Embattled city councillor Rick Chiarelli spoke out on Wednesday, denying allegations of sexual harassment against him and saying he believes he will be vindicated.

Chiarelli’s exclusive interview with CTV News was his first since being accused of making inappropriate comments toward female staffers and prospective employees. The women accuse Chiarelli of making comments about their appearances and their clothes.

The College ward councillor surprised his colleagues Wednesday by showing up for budget discussions after three months on extended medical leave.

With his wife Lida at his side, Chiarelli said it was a “strange feeling” to be back at council.

He said he denies the allegations against him, adding: “And I also know how to get evidence. So we’ll have enough to present to people.”

In a written statement last month , Chiarelli suggested the allegations are an elaborate attempt to smear him, after he asked questions about the city’s LRT procurement and launch.

On Wednesday, Chiarelli wouldn’t elaborate on that suggestion, or directly respond to several questions about the allegations, saying he wants to address them “in the proper forum.”

“I can’t really discuss the allegations,” he said. “I want to; there are a lot of things I want to say and a lot of information I want to give. But at this point, we have to respect the process. … I can’t really lay out the evidence right now.”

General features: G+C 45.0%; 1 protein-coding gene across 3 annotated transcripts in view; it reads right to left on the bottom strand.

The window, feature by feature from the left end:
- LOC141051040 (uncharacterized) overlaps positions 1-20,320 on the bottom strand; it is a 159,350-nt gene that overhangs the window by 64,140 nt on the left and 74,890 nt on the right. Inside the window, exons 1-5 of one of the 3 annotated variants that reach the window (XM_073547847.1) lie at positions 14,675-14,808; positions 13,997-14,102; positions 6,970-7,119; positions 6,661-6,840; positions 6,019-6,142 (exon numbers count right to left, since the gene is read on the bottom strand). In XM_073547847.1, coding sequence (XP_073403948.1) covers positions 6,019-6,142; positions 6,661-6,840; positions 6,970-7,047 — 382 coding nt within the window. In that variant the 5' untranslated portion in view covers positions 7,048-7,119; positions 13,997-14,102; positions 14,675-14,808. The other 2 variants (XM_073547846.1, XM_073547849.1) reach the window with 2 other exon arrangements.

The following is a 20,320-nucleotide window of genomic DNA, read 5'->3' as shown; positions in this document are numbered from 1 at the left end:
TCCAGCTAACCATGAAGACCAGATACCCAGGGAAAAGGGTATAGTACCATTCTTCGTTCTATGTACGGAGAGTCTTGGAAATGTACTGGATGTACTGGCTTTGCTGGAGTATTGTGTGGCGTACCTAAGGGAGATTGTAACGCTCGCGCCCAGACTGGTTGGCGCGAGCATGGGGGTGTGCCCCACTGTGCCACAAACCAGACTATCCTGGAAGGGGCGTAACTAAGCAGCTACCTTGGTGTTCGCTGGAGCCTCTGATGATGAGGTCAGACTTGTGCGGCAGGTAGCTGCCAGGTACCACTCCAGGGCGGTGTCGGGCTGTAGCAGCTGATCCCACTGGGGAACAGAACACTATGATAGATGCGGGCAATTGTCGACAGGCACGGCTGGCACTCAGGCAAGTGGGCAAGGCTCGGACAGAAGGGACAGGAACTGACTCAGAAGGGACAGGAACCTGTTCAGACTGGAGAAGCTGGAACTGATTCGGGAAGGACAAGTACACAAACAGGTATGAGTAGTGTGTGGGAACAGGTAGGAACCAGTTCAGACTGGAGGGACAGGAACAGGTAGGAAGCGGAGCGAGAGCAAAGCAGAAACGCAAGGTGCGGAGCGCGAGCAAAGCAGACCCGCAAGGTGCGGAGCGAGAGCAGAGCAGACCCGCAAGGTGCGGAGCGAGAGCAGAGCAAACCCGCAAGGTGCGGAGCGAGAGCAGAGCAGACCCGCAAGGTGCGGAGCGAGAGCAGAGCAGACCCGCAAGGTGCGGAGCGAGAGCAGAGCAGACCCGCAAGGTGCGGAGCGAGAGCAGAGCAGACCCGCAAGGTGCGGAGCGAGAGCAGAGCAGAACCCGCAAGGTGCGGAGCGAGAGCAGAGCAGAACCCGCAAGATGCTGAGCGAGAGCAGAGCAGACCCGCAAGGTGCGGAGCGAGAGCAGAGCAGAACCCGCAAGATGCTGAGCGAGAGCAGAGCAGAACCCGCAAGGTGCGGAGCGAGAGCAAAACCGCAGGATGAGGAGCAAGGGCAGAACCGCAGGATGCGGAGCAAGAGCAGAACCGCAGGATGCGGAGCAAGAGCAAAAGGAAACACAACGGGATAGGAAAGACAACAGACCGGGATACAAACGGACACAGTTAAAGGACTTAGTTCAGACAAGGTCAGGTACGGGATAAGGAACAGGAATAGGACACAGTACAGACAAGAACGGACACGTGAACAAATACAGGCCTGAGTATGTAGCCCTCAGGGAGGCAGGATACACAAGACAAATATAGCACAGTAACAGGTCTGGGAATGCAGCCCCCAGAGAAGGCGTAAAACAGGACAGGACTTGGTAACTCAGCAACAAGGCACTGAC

Many of Chiarelli’s council colleagues were surprised he attended Wednesday’s meeting.

Several weeks ago, despite a note from the councillor’s doctor, council voted to deny him an extended medical leave. If he did not attend a council session before the end of November, he risked losing his seat.

Chiarelli said there are misconceptions about his health issues that he hasn’t been able to address. He said the health issues mean he must limit his activity the next while.

Chiarelli’s wife Lida, who accompanied him on Wednesday, said she is proud of how her husband has handled the situation, and they have received many supportive messages.

She also said she “can’t guess” what’s behind the women’s allegations.

“I don’t know who they are, and the ones I do know, I’ve known very well, and they never said anything like that to me,” she said. “When they were at my house, they were with us, nothing like that ever happened.”

Some city staffers greeted Chiarelli with a silent protest outside the council chambers Wednesday.  Mayor Jim Watson also said the situation has made him and his council colleagues extremely uncomfortable.

“He’d indicated that he was not coming, then we heard a rumour that he was coming. And I think you saw by the reaction that most members of council did not want to be seen near him quite frankly, myself included,” Watson said.

“It’s very frustrating for his constituents. It’s very frustrating for his colleagues, and for the staff. Is he back at work, is he not back at work? It’s a very unseemly situation.”

Several complaints against Chiarelli have been filed with the city’s integrity commissioner.

Several councillors have called for Chiarelli’s resignation. But he said he believes he can regain his colleagues’ respect upon his return.

“Politics is different than a lot of other things. In politics, a whole array of things matter above whether your personally like somebody.”

Chiarelli was also asked what he would say to constituents whose views of him have changed.

“I’ve represented you in one form or another since 1982. If that hasn’t proven anything to you, then I don’t know what can.”

-With files from CTV’s Joanne Schnurr